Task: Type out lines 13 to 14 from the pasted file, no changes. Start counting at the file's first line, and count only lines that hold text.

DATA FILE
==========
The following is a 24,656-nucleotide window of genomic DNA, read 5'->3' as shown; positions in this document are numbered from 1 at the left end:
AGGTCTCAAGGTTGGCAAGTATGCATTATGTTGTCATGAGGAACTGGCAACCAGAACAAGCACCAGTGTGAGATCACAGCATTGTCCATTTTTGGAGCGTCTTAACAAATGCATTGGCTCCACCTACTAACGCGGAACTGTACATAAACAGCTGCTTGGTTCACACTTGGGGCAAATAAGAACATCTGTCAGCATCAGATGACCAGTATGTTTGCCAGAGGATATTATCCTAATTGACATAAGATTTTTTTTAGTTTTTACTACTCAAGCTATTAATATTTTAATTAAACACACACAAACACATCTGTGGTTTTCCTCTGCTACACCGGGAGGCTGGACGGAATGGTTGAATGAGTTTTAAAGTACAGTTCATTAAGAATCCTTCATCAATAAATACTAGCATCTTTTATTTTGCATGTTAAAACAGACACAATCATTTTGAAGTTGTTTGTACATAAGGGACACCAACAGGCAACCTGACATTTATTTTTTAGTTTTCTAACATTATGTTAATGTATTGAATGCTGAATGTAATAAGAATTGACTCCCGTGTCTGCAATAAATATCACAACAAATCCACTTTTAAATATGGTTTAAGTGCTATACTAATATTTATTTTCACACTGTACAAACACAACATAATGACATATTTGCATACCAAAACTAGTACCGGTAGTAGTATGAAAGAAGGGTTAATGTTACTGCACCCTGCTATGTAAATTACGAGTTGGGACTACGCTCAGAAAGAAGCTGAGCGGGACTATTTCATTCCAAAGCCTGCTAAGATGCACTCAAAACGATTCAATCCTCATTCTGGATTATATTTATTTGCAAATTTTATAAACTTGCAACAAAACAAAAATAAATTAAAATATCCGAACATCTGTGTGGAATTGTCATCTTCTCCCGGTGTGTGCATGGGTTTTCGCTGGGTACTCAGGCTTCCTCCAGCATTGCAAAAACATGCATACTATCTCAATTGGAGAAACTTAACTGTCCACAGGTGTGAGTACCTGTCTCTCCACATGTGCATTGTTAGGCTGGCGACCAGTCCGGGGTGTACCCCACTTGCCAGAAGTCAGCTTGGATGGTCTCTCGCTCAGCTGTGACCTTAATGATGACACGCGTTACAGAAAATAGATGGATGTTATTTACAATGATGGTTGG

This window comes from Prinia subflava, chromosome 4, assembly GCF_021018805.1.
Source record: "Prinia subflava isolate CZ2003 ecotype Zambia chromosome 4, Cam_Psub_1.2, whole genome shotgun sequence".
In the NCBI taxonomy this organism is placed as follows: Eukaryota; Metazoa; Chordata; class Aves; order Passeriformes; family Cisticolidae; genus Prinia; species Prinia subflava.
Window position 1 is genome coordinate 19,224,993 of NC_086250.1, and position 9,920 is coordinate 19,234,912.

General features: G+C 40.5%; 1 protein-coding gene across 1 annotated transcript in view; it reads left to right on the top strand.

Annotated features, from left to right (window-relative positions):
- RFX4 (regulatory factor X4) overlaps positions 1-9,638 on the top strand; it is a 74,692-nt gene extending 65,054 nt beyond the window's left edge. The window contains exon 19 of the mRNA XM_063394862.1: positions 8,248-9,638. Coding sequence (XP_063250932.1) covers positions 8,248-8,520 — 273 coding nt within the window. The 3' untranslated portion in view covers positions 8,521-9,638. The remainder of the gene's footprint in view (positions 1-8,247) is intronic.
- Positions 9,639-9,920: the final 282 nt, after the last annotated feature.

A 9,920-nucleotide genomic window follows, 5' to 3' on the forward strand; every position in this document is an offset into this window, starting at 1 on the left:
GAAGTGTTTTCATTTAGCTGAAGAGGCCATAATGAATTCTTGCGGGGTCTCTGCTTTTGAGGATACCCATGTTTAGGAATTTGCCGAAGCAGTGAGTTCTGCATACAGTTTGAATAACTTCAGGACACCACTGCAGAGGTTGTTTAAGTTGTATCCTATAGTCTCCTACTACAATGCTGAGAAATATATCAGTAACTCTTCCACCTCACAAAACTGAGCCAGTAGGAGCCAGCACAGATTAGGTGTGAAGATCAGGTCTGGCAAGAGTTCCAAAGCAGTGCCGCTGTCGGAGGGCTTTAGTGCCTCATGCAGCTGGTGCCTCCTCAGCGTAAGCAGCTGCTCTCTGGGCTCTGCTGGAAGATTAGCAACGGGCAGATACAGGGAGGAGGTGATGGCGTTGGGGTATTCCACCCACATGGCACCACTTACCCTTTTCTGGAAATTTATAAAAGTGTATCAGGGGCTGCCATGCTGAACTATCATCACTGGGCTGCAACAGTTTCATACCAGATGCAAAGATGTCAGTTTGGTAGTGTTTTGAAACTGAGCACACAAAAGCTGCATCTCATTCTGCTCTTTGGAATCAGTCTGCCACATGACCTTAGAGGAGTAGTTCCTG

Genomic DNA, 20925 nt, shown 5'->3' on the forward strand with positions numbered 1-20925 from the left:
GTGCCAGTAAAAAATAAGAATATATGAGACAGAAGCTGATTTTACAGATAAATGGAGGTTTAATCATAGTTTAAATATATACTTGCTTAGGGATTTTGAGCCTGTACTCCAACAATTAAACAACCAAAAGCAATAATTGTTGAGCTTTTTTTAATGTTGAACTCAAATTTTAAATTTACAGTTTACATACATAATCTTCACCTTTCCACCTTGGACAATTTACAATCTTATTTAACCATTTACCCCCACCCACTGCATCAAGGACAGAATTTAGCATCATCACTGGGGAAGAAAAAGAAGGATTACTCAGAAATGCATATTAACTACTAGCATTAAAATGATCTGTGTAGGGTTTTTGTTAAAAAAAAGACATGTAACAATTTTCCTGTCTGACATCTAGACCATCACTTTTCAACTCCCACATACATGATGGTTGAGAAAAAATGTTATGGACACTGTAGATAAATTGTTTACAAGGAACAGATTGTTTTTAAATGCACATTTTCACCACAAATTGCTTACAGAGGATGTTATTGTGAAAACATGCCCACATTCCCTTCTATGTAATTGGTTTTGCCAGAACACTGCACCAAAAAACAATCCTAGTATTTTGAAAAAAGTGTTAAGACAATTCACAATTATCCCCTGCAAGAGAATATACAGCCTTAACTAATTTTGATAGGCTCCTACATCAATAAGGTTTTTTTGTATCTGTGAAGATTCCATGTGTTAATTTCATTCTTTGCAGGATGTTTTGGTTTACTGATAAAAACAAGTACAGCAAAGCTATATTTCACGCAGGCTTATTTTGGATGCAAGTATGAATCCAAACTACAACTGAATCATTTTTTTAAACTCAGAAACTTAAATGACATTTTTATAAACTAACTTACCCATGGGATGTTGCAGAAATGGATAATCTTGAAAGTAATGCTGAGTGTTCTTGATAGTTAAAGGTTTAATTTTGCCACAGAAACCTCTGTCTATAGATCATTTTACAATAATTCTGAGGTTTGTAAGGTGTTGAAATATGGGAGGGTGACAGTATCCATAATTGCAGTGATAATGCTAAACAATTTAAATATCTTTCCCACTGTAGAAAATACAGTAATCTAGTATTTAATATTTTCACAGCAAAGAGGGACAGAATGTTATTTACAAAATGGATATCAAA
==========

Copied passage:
Genomic DNA, 20925 nt, shown 5'->3' on the forward strand with positions numbered 1-20925 from the left:
GTGCCAGTAAAAAATAAGAATATATGAGACAGAAGCTGATTTTACAGATAAATGGAGGTTTAATCATAGTTTAAATATATACTTGCTTAGGGATTTTGAGCCTGTACTCCAACAATTAAACAACCAAAAGCAATAATTGTTGAGCTTTTTTTAATGTTGAACTCAAATTTTAAATTTACAGTTTACATACATAATCTTCACCTTTCCACCTTGGACAATTTACAATCTTATTTAACCATTTACCCCCACCCACTGCATCAAGGACAGAATTTAGCATCATCACTGGGGAAGAAAAAGAAGGATTACTCAGAAATGCATATTAACTACTAGCATTAAAATGATCTGTGTAGGGTTTTTGTTAAAAAAAAGACATGTAACAATTTTCCTGTCTGACATCTAGACCATCACTTTTCAACTCCCACATACATGATGGTTGAGAAAAAATGTTATGGACACTGTAGATAAATTGTTTACAAGGAACAGATTGTTTTTAAATGCACATTTTCACCACAAATTGCTTACAGAGGATGTTATTGTGAAAACATGCCCACATTCCCTTCTATGTAATTGGTTTTGCCAGAACACTGCACCAAAAAACAATCCTAGTATTTTGAAAAAAGTGTTAAGACAATTCACAATTATCCCCTGCAAGAGAATATACAGCCTTAACTAATTTTGATAGGCTCCTACATCAATAAGGTTTTTTTGTATCTGTGAAGATTCCATGTGTTAATTTCATTCTTTGCAGGATGTTTTGGTTTACTGATAAAAACAAGTACAGCAAAGCTATATTTCACGCAGGCTTATTTTGGATGCAAGTATGAATCCAAACTACAACTGAATCATTTTTTTAAACTCAGAAACTTAAATGACATTTTTATAAACTAACTTACCCATGGGATGTTGCAGAAATGGATAATCTTGAAAGTAATGCTGAGTGTTCTTGATAGTTAAAGGTTTAATTTTGCCACAGAAACCTCTGTCTATAGATCATTTTACAATAATTCTGAGGTTTGTAAGGTGTTGAAATATGGGAGGGTGACAGTATCCATAATTGCAGTGATAATGCTAAACAATTTAAATATCTTTCCCACTGTAGAAAATACAGTAATCTAGTATTTAATATTTTCACAGCAAAGAGGGACAGAATGTTATTTACAAAATGGATATCAAA